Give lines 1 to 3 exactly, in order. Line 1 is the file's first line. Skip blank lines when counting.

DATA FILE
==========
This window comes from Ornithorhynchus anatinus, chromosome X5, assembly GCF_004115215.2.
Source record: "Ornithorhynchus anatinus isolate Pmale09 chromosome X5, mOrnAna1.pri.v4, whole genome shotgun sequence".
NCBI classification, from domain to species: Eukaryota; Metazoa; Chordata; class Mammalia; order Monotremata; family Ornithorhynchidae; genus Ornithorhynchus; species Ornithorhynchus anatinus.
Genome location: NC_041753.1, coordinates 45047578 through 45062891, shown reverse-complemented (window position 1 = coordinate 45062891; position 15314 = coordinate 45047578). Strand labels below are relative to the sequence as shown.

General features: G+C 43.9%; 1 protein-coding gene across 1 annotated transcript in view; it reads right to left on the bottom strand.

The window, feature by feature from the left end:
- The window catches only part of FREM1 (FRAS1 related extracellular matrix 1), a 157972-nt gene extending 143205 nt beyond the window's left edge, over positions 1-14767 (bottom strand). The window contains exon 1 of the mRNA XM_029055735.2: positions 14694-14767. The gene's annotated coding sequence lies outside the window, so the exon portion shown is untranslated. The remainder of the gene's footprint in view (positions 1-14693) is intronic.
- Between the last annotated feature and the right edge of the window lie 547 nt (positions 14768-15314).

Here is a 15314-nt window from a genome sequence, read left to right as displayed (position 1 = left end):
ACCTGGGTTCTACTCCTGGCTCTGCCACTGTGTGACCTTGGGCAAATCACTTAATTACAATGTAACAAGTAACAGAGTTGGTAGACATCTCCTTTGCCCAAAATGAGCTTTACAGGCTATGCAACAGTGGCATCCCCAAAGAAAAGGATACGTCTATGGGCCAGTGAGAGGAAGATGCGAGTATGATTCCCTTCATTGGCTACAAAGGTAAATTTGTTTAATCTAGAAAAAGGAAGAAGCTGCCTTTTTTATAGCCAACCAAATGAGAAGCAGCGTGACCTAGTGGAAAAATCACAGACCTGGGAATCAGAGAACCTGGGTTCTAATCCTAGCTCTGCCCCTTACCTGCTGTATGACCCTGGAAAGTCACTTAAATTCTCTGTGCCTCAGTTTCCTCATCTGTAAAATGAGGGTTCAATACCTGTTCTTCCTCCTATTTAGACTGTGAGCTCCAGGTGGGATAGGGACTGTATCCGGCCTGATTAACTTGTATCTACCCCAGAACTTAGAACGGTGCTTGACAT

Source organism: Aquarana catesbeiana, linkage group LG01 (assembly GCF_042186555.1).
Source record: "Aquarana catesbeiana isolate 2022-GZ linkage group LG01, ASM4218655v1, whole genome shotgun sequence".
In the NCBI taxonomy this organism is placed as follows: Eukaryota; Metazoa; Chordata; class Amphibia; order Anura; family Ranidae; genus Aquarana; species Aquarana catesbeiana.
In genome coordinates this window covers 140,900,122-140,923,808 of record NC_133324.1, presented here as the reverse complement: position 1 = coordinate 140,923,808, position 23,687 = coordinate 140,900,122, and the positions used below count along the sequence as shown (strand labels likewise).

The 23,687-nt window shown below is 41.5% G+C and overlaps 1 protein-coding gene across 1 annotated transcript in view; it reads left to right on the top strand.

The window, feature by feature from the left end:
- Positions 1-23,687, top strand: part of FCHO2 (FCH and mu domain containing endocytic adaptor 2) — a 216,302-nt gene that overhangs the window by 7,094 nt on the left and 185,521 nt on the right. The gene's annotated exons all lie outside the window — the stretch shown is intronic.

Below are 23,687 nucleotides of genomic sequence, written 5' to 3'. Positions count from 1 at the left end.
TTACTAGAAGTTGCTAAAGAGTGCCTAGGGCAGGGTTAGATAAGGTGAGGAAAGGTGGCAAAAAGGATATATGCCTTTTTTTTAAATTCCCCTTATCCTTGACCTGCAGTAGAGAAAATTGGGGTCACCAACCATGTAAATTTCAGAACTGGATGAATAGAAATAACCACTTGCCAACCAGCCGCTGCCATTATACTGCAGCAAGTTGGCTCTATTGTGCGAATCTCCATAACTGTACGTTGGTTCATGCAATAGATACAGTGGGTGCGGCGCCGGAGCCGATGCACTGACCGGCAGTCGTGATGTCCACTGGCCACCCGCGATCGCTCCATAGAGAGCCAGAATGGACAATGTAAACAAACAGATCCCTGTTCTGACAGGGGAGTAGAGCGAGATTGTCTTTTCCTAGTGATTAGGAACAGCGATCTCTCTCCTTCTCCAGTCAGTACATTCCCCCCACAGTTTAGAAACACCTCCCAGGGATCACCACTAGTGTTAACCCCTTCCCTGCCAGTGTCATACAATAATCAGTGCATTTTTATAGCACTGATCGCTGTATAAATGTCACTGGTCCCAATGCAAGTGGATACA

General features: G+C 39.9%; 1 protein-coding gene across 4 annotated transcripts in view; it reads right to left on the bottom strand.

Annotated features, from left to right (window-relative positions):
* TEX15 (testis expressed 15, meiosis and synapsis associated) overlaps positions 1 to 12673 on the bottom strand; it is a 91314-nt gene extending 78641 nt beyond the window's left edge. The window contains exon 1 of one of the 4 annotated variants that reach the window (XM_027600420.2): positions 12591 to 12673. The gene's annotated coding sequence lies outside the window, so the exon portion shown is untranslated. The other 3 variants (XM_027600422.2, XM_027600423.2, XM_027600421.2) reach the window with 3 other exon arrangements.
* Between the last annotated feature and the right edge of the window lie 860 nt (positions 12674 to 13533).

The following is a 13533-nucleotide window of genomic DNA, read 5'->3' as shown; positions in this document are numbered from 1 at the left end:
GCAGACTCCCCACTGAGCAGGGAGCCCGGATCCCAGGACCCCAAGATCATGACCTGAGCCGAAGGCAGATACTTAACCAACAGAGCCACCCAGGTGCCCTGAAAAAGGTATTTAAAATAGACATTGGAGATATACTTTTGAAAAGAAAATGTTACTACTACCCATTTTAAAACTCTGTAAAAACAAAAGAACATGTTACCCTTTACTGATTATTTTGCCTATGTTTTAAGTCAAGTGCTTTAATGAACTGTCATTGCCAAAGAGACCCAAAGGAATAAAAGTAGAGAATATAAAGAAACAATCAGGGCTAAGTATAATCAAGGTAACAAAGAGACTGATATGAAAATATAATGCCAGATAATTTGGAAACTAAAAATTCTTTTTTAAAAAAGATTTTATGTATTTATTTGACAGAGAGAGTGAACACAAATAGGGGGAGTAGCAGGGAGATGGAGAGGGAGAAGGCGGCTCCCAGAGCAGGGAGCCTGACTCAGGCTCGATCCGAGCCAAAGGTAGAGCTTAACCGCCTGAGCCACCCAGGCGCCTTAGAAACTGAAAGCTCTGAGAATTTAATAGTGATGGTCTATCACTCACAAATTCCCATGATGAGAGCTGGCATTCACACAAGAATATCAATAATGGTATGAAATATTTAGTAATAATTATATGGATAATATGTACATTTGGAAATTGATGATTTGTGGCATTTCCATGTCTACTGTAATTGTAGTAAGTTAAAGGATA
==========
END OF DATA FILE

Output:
This window comes from Ornithorhynchus anatinus, chromosome X5, assembly GCF_004115215.2.
Source record: "Ornithorhynchus anatinus isolate Pmale09 chromosome X5, mOrnAna1.pri.v4, whole genome shotgun sequence".
NCBI classification, from domain to species: Eukaryota; Metazoa; Chordata; class Mammalia; order Monotremata; family Ornithorhynchidae; genus Ornithorhynchus; species Ornithorhynchus anatinus.